In this paper, we explore the relative value that different methods offer in answering some stereotypical comparative effectiveness research questions with the goal of informing development of a 'translation table - a selection tool for choosing appropriate methods for specific comparative effectiveness research questions. This paper was written as a parallel effort to Greenfield and Kaplan (also in this volume) to support the endeavor described in the manuscript by Tunis et al. (also in this volume). Originally based on four cases, the current article has been shortened to two cases for the current discussion. These cases represent research priorities proposed to orient the work of the Patient-Centered Outcomes Research Institute, comparative clinical effectiveness and comparative health services.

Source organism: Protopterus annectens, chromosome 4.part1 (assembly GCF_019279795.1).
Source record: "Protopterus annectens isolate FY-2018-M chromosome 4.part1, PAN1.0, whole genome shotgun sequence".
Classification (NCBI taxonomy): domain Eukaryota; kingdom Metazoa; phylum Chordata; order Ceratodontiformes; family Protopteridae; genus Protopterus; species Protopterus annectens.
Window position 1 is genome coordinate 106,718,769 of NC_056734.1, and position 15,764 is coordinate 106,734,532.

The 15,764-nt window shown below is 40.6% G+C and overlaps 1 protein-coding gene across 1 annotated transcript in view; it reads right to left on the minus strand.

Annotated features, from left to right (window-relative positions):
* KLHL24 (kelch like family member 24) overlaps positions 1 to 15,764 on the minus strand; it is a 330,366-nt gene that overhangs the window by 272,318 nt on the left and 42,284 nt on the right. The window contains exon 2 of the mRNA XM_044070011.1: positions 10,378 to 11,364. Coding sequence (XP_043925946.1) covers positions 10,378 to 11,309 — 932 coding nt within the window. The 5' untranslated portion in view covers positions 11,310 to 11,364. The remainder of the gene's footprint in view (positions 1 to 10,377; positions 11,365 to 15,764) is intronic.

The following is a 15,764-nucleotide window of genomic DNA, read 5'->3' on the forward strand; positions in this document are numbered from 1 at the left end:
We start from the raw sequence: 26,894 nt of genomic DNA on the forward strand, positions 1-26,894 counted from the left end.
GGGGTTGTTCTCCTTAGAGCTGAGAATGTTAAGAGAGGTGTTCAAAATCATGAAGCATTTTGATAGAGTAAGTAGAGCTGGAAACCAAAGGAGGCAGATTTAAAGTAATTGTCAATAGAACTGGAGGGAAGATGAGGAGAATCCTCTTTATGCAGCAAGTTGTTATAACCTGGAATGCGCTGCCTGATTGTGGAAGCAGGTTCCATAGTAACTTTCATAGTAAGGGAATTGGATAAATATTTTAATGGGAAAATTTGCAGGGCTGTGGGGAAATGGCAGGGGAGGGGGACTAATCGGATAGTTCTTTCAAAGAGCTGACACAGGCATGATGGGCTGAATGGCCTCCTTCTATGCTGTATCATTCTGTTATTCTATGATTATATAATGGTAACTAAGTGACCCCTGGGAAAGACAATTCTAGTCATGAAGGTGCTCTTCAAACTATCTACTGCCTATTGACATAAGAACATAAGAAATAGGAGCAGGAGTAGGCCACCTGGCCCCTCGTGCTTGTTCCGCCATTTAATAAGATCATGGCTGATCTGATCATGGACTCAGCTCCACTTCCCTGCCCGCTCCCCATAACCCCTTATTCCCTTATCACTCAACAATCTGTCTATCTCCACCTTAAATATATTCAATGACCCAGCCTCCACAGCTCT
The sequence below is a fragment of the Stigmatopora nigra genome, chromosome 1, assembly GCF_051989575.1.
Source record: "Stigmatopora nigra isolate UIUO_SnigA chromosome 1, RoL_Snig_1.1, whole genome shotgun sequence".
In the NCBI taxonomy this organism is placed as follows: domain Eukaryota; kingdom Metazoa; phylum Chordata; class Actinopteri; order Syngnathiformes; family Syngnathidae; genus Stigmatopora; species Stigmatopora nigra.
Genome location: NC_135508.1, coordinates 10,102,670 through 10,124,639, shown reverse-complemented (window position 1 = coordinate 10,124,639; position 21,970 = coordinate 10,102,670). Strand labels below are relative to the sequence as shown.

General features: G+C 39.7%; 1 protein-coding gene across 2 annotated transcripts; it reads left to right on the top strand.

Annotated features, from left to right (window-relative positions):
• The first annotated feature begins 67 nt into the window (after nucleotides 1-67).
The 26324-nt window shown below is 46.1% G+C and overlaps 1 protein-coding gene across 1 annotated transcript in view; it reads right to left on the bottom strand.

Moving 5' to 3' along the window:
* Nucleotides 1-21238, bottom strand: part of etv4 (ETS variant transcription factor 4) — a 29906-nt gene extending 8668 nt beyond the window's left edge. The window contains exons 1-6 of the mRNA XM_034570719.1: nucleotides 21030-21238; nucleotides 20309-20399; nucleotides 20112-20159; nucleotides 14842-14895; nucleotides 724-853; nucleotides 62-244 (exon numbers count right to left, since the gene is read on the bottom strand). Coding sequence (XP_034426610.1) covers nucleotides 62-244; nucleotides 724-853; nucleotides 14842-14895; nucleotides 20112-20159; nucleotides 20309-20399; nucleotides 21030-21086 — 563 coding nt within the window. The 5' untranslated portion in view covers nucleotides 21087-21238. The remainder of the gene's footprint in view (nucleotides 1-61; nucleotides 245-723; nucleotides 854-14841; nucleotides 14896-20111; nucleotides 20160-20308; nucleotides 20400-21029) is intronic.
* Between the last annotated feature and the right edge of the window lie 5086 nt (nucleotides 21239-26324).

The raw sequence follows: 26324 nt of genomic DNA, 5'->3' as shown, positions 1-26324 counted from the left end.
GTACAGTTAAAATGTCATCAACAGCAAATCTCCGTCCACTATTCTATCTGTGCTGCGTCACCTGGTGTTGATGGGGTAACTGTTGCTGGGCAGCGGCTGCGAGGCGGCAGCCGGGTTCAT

- comparative effectiveness research
- patient-centered outcomes research
- research methods
ASJC Scopus subject areas
- Health Policy